Wednesday, June 25, 2014

School board approves changes to board boundary lines

“Providence will get the bad end of that deal,” board member Venita Murphy

J-E News Editor
On Monday, Webster County School Board members addressed a proposed measure from Webster County Clerk Valerie Newell that would change board member boundary lines to match with recent changes to the county’s magisterial districts. 

“Each ten years we have a federal census,” Newell said during a May meeting with the board. “There are very strict rules that the county must go by.”
Following each federal census, county governments in Kentucky must realign their magisterial districts so that the populations of each are within ten percent of one another. In the last decade the population of Providence has declined, while the number of residents in the Slaughters area has grown. The result was that the Providence voting precincts were extended all the way to Highway 1069, just outside of Slaughters.
For the school board boundaries to be more closely aligned with the magisterial district, that means moving about 250 to 300 voters from the Slaughters and South Dixon voting precincts.
“What it does mean is that it will make the job easier for the county clerk’s office,” said interim superintendant Pete Galloway. “If it will make her job easier but doesn’t affect the board, I don’t see why you shouldn’t do it. That’s just being a good neighbor.”
Not all of the board members were in agreement. 
“You’re moving the lines of people who want to run for school board,” said Tim McCormick, the Clay area board member. “It’s not a big deal of Clay, but I can certainly see where it would be an issue in other parts of the county.”
“Providence will get the bad end of that deal,” said Providence board member Venita Murphy. “People from Slaughters and Dixon will be voting for the Providence school board person.”
“This is the first time Valerie has had to realign the districts,” said board attorney Brandi Rogers. “It will save a lot of money and work for the county, but that is a valid point about the voter change.”
In the end the board felt that the benefits of making the change outweighed the possible impact on the board members, voting 4-1 in favor of the measure. Murphy was the lone nay.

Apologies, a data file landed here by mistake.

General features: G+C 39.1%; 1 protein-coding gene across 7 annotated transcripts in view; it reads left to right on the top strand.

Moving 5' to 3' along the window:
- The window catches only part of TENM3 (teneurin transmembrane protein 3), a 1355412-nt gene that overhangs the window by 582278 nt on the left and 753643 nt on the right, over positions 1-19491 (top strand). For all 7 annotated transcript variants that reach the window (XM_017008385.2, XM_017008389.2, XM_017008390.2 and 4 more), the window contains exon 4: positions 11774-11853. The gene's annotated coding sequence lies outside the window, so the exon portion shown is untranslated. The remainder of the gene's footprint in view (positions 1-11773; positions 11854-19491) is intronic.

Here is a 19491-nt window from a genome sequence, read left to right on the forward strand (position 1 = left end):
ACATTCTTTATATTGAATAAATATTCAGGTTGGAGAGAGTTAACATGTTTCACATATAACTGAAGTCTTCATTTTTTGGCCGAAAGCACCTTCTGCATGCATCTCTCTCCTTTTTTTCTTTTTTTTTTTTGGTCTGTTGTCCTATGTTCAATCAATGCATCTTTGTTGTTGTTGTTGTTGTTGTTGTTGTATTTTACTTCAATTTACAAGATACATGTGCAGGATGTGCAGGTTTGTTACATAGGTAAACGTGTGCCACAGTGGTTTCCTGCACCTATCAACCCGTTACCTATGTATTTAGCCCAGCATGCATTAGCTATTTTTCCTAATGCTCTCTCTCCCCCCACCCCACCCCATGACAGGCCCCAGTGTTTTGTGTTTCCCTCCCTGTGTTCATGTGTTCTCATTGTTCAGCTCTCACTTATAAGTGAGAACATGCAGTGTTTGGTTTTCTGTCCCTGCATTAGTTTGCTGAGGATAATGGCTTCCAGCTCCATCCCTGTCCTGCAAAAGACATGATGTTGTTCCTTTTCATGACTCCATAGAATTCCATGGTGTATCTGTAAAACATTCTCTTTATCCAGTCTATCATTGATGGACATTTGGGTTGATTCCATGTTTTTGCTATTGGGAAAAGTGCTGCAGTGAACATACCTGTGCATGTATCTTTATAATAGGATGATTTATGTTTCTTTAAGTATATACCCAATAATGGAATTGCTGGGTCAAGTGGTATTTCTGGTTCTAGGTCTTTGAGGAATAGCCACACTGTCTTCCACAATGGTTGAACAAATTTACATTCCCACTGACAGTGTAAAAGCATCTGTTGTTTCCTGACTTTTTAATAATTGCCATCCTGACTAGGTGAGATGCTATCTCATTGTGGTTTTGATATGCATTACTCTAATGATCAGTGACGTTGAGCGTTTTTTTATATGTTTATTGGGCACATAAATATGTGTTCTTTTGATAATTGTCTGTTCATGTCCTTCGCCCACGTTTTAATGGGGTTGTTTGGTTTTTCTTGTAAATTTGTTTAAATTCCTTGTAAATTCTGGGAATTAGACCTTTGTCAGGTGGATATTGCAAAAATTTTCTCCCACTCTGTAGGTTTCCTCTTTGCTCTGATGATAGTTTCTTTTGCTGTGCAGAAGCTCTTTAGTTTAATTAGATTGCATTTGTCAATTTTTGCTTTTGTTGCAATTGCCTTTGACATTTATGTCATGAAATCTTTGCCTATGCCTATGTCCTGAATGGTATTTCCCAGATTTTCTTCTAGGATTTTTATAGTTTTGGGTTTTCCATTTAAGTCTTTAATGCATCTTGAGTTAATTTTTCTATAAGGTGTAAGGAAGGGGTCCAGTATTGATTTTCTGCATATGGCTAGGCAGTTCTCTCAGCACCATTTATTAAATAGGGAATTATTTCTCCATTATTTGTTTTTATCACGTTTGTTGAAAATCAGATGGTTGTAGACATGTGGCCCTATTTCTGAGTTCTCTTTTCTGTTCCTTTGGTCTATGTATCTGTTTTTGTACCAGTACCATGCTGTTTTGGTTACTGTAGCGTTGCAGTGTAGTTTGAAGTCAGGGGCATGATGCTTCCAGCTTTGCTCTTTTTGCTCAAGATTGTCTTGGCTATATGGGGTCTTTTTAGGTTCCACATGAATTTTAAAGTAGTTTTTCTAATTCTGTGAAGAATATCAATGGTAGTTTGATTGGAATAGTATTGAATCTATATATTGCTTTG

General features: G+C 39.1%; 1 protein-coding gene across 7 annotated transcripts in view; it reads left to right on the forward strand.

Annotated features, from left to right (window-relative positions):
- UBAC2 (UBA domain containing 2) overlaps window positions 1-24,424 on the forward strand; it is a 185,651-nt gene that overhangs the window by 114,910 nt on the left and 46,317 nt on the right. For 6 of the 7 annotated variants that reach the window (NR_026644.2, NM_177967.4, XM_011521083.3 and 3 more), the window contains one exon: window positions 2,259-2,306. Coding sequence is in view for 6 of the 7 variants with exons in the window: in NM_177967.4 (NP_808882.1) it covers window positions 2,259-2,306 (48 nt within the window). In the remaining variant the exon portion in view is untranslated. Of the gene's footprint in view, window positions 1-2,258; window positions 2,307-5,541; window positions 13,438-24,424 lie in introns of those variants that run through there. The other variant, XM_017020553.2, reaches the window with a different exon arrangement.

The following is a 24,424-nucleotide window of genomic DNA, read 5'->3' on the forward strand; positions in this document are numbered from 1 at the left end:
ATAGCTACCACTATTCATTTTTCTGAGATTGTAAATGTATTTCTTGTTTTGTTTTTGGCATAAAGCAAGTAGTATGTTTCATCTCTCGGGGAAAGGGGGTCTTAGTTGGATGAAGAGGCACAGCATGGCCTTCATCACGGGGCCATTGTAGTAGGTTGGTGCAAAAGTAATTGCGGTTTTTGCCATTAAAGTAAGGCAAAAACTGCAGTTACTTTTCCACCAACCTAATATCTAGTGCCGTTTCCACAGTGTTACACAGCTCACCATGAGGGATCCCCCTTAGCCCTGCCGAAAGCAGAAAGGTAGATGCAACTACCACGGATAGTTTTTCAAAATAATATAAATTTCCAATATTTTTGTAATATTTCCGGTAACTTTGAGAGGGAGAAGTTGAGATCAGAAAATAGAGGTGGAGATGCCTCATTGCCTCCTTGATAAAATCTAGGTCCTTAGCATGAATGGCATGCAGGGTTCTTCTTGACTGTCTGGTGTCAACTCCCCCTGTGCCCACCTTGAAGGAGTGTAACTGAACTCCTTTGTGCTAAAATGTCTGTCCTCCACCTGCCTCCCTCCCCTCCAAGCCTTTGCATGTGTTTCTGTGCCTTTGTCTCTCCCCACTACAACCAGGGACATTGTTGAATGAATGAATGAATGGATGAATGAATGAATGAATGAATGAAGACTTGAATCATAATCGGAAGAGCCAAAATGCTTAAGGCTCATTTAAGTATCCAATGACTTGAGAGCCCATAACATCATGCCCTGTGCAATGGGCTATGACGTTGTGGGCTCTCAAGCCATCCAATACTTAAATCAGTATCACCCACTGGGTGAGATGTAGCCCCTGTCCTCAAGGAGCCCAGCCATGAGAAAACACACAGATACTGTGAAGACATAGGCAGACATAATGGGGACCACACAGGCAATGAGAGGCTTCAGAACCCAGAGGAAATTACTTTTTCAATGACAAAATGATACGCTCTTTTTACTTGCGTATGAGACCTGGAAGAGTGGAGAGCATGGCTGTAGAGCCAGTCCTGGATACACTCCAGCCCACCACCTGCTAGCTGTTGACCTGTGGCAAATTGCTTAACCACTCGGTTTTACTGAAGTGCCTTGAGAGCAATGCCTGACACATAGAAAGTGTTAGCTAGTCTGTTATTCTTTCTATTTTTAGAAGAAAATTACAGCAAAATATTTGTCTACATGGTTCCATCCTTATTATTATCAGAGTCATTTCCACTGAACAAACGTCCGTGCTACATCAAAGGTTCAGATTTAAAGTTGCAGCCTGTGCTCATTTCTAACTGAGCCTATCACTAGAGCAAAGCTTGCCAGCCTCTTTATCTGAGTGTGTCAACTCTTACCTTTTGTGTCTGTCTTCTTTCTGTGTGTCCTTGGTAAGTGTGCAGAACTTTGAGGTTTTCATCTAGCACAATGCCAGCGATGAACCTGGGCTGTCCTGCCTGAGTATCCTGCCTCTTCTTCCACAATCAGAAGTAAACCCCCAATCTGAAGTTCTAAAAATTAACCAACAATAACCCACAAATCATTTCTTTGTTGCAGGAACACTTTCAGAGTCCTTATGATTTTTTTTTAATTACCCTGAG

“I think we also have to look at the changes in the dynamics of the schools following the closing of Slaughters Elementary,” said board chairman Jeff Petit. “You have many kids from the outlying areas who are in Providence School now.”
In other business, Galloway introduced the board to the new start/end schedule for schools during the 2014-2015 school year. The state requires elementary schools to be in session for 1062 hours during the school year. That breaks down to 170 days of class at 380 minutes per day. Students will have 25 minute for lunch, 20 minutes for recess and 15 minutes for breakfast.
“The way we did breakfast before, students had a chance to eat breakfast before instruction began,” Galloway explained. The new changes will have them eating after schools starts, the reason, “ shorten the school day. This way, students don’t have to be at school any longer than they need to be.”
The new schedule for schools will be:
•Clay 7:40 a.m. - 3:10 p.m.
•Dixon 7:40 a.m. - 3:00 p.m.
•Providence 7:40 a.m. - 3:10 p.m.
•Sebree 7:30 a.m. - 3:15 p.m.
WCHS/WCMS 7:50 a.m. - 2:55 p.m.

“This has nothing to do with the teachers,” Galloway said. “The school board sets the time that the day starts and ends for teachers.”
He also pointed out that although students are under no obligation to eat breakfast at school, students in Providence and Sebree will be able to eat for free since those schools recently change to campus-wide free breakfast and lunch.
The board set their school board meeting schedule for the entire 2014-2015 school year, a departure from the long standing tradition of taking things a semester at a time. With the exception of the July 8, 2014 meeting (a Tuesday), all board meetings will be held on the second and fourth Mondays of the month at 5:30 p.m.
In other business, Galloway also reported that he had recently spoken with Kay Kennedy from the Kentucky Department of Education about the Slaughters Elementary building.
“That building continues to get older and older,” he said. “In the school business, when that happens, it becomes a liability. Unfortunately, since we still have bonded liability on that building, we can’t auction it off.”
The bonds also require the district to maintain utility and heating/air service in the building, although it has been empty for two years.

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